Yard saling has to be one of my all-time favorite past-times. I’ve been hitting yard sales with my mom since I was a little girl. She’s the ultimate yard sale queen.
My mom taught me the best way to negotiate prices, from seeing her do it hundreds of times to watching her work with customers as we held sales in our own yard.
I learned that, as a rule of thumb, you can expect to get garage sale items for at least 50% off retail price. But, if you employ savvy negotiating tactics, you can easily save 75% to 90% discount off retail. Getting good deals at yard sales is easy; getting excellent deals takes a little negotiation.
If you can handle the fact that most garage sale items will be used, you will be able to stock your garage, decorate your house, and clothe your children for a fraction of what you would pay in the store.
Getting the Best Deals at Yard Sales – Taking Cues from the Seller
After shopping at hundreds of yard sales over the years, I’ve gathered a few tricks that help me get more for my money. Why pay full asking price for an item when you can get the seller to agree to a much lower price?
If you have the chance to do so, before even beginning to negotiate at a yard sale, listen to how the seller deals with other shoppers. Does she stick firmly to high prices? Does he seem to take all reasonable offers? How the seller negotiates with other buyers can tell you a lot about the best tactic to use.
By listening to these conversations, you will be able to find out what kind of seller you’re dealing with. You may find that he or she simply wants everything GONE. You might also find out that the seller is emotionally attached to everything and prices items so high nobody wants them. You might also find out that everything is overpriced; some sellers believe just because they wasted their money on a $100 trash can, you should do the same and pay them $90 for it.
My 3 Best Garage Sale Negotiation Tips
First of all, keep in mind that no matter what type of seller you’re dealing with, being nice will go a long way.
Beyond simply being courteous, there are three primary methods of entering into a negotiation at a garage sale:
1) Offer your preferred price. As long as it’s a reasonable sum (low, but not insulting), the buyer will often say yes. Most sellers want to sell their items and would rather have cash for them versus giving stuff away or making a visit to the dump.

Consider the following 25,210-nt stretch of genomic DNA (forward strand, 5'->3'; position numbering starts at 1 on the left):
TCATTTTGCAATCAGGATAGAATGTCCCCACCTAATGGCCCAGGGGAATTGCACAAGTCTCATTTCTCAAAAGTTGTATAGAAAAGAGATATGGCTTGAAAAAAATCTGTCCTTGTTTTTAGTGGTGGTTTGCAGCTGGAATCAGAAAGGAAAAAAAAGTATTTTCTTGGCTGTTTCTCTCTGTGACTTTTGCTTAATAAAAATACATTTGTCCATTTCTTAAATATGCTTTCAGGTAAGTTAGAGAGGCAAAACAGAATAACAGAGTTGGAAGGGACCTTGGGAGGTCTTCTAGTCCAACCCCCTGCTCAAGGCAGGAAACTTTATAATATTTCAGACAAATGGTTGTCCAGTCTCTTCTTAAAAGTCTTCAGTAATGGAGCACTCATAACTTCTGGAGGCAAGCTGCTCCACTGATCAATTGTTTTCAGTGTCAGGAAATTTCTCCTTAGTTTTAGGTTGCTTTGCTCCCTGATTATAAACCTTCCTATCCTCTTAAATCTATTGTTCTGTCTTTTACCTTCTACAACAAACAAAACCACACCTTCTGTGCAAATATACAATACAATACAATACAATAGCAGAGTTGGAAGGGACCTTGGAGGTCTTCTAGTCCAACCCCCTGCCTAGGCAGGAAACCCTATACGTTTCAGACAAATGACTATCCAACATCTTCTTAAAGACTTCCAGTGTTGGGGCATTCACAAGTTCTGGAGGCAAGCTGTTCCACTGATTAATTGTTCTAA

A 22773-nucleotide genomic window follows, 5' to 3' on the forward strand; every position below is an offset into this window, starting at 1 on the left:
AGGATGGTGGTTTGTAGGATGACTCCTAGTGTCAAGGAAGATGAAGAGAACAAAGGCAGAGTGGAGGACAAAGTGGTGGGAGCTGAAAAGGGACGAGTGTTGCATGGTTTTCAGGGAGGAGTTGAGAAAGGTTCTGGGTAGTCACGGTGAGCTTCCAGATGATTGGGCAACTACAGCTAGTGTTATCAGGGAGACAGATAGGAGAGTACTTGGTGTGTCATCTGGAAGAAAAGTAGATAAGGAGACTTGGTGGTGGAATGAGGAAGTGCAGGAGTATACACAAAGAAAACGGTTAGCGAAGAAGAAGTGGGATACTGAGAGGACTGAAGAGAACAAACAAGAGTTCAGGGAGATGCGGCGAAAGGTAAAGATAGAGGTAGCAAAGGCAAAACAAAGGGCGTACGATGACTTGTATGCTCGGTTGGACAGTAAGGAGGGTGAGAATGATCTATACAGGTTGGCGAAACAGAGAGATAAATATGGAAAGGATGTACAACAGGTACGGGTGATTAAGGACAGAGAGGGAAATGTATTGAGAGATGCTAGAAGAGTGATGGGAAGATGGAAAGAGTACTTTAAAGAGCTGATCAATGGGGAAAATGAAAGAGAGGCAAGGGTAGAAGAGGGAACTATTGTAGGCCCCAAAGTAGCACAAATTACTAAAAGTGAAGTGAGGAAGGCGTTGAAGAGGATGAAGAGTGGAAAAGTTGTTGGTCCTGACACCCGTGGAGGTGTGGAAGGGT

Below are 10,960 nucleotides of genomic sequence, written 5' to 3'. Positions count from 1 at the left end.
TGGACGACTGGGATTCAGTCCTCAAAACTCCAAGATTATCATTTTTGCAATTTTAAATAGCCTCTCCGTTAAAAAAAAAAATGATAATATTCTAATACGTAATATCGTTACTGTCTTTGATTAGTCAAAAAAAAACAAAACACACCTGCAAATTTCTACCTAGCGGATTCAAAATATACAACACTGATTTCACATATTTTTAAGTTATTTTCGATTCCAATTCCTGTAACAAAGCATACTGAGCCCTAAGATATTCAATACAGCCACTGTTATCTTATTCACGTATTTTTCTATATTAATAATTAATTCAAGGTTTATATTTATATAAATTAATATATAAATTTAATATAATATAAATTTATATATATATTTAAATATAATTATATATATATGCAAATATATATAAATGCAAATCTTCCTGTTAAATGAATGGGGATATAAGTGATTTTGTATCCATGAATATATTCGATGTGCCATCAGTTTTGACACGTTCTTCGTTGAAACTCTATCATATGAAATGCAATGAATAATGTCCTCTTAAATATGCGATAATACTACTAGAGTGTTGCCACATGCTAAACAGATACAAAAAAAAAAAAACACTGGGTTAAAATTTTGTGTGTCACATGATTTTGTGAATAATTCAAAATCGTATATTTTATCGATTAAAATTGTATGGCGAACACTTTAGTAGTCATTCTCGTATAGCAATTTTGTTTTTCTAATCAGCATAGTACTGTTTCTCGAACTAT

2) Ask “How much?” then counter with half that amount, rounded up. I’ve found this tactic to work the best; this counteroffer is accepted more often than not, and when it’s not, the counteroffer will be somewhere in the middle. Assuming the original quoted price is good, then you just scored yourself a great deal!
For instance, I scored this lovely poppy print below from a yard sale for only $8. The seller was asking $15, but it was later on in the sale (around 11:45 a.m.), and I could tell she was just trying to get rid of everything, so I counter offered $8 ($15 divided in half, then rounded up), and she happily accepted my offer!
3) Ask the seller, “How much?” then simply say, “Would you take any less than that?” When you do this, make sure to let the seller speak next. You will likely be pleasantly surprised by a really low adjusted price.
The third method is the one I use most often nowadays. It’s the least confrontational of the three methods, perfect for anyone new to negotiating or uncomfortable with haggling. When I want a leisurely morning of deal-finding but am not concerned with getting absolute rock bottom prices, I use this tactic. When I need to make a sweet deal, especially on a large ticket item, I use the second method.
How to Politely Make the Seller Reconsider
If, after negotiating back and forth, you are still not 100% satisfied with the last stated sales price, kindly tell the seller than you need to think about it a little bit and continue browsing. You may find that you have a change of heart OR the seller may rethink the price and counter with a lower one.
If you make it clear (in a nice way, not condescendingly), that you think the price is too high for a particular item, you may be surprised to find that sellers change their mind before you leave. I don’t know if they start imagining having to bring that unwanted item back in the house or if they start thinking your price was fair, but I’d say this happens at least ¼ of the times I decline to purchase an item based on price.
3 More Tips for Getting Great Deals at Garage Sales
1) Ask for bulk discounts. As soon as you realize you might be buying a lot at a single sale, ask the seller if they will cut you a bulk deal at the end. You will almost always end up getting a much better package deal this way. A common practice: the seller will mentally add up all the individual prices, then cut that total by a good amount, knowing that you expect a deal. I’ve seen as little as half the original asking prices, all without haggling beyond “Will you cut me a deal?”
2) Don’t be the first one to wiggle. No matter who made the first offer, continue the negotiations with a one-to-one exchange. Don’t ask the seller to take $4, only to immediately change it to $5. Odds are, they will take your first offer, but you’ll never know if you offer a better price before they can respond!